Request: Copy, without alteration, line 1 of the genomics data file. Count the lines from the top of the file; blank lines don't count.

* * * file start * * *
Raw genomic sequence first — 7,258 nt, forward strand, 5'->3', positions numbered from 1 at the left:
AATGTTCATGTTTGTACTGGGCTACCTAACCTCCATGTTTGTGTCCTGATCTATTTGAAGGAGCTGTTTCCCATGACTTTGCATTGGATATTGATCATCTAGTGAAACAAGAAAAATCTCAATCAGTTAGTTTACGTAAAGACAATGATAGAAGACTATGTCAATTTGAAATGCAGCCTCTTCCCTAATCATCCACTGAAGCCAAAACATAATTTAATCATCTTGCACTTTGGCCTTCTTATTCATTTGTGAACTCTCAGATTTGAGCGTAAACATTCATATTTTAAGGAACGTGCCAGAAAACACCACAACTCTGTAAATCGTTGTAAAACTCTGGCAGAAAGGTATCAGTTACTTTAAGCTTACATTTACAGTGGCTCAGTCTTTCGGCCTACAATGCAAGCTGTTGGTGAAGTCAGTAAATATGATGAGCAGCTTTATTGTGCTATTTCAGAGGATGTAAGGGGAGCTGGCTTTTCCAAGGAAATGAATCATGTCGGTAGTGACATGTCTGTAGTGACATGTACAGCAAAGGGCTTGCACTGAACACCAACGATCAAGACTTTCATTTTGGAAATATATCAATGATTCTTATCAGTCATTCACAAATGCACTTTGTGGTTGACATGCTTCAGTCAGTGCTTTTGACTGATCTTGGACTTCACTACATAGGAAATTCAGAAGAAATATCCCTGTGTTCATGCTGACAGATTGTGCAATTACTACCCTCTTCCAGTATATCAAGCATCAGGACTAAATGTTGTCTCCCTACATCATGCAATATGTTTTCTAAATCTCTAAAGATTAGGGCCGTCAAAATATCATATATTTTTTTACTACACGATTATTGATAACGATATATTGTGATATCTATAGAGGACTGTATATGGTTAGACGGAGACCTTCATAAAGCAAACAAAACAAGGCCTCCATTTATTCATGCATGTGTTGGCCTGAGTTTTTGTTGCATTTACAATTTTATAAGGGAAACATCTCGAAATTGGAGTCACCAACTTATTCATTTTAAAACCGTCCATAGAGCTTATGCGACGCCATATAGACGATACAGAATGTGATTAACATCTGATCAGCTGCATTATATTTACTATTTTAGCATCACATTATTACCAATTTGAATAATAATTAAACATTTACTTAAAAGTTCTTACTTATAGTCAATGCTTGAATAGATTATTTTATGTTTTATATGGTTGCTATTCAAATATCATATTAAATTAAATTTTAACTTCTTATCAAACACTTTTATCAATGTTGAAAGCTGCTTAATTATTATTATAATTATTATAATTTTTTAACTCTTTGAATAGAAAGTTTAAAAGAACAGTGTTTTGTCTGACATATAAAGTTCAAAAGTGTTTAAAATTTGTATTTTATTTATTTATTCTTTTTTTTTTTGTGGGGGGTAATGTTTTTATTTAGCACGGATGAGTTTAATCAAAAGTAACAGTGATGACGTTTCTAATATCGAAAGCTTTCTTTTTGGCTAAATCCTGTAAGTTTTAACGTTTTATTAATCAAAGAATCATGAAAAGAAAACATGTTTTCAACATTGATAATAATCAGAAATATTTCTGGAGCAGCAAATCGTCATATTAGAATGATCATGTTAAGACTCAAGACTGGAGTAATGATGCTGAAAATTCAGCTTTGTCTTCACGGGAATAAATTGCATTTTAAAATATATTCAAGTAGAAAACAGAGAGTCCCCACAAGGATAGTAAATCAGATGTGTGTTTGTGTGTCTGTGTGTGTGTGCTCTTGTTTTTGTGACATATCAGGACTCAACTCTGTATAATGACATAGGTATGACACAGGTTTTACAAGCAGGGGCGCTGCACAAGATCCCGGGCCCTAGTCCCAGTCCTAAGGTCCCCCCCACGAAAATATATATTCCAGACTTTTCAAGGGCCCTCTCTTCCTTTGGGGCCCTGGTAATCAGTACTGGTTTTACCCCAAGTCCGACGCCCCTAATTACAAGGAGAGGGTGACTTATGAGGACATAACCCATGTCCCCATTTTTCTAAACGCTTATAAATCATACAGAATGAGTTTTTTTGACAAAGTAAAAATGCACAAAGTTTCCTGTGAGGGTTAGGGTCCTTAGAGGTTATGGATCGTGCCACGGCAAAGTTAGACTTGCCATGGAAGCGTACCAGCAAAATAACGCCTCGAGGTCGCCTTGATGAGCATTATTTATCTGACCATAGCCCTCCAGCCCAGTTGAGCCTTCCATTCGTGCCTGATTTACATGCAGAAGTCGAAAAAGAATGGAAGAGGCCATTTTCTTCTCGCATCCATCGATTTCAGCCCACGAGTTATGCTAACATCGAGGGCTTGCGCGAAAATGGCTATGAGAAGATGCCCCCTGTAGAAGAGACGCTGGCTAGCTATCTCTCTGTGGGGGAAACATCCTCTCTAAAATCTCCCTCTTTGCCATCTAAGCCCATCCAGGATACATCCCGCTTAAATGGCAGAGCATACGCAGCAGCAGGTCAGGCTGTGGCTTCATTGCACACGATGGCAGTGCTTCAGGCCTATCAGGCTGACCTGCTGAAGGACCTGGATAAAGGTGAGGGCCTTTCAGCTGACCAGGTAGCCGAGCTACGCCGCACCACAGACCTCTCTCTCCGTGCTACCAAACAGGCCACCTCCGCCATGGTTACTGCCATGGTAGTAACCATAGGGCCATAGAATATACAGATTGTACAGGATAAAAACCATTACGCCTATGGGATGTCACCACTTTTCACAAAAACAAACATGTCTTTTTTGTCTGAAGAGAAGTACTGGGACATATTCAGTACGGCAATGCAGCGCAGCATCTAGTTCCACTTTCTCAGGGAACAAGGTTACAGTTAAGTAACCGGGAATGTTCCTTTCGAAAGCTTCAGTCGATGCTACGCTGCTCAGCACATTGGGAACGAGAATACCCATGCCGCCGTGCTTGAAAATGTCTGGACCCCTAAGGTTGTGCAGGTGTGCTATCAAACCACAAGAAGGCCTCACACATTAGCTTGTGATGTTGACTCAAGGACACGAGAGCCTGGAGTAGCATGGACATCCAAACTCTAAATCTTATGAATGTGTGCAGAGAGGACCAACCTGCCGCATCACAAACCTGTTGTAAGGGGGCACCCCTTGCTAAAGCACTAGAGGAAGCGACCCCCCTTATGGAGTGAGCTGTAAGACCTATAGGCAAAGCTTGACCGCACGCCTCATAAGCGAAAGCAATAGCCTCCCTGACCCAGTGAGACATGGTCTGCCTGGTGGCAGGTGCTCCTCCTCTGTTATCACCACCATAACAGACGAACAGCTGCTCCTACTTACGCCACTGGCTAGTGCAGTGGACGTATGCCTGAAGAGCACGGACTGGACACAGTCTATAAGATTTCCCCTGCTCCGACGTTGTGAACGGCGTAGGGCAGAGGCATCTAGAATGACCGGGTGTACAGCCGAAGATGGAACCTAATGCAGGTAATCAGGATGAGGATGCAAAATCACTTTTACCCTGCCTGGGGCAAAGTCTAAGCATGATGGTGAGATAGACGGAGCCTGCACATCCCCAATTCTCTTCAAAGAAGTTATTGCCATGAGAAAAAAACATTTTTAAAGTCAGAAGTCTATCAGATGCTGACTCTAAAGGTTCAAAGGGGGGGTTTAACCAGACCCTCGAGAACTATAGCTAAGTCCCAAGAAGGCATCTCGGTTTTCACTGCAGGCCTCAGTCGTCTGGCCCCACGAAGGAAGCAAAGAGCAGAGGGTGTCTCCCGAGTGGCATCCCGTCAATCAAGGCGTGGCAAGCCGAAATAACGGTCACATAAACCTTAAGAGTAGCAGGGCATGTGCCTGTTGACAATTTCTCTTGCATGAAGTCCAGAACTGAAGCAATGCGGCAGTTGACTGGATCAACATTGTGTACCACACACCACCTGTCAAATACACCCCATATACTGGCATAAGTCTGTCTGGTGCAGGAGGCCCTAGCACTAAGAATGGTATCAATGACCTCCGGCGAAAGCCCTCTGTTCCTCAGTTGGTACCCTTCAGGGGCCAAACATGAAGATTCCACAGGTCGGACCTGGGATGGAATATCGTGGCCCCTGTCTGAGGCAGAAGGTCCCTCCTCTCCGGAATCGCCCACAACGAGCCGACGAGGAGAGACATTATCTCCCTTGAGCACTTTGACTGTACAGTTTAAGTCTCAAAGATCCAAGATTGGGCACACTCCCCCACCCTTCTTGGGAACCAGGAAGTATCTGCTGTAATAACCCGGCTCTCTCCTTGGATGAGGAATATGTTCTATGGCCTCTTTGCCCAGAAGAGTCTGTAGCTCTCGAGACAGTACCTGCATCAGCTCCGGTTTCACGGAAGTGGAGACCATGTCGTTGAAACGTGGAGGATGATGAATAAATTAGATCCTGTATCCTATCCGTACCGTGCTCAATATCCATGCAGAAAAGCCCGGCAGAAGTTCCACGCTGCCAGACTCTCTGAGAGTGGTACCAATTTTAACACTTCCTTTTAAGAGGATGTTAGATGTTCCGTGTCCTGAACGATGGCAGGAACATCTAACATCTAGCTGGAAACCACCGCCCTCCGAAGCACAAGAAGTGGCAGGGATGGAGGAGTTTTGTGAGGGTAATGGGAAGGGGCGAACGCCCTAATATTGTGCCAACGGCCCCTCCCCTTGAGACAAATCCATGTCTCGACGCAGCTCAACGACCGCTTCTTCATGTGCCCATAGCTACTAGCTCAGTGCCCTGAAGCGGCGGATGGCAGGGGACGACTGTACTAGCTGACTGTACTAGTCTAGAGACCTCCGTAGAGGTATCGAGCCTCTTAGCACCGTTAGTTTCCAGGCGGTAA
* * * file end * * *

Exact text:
Raw genomic sequence first — 7,258 nt, forward strand, 5'->3', positions numbered from 1 at the left: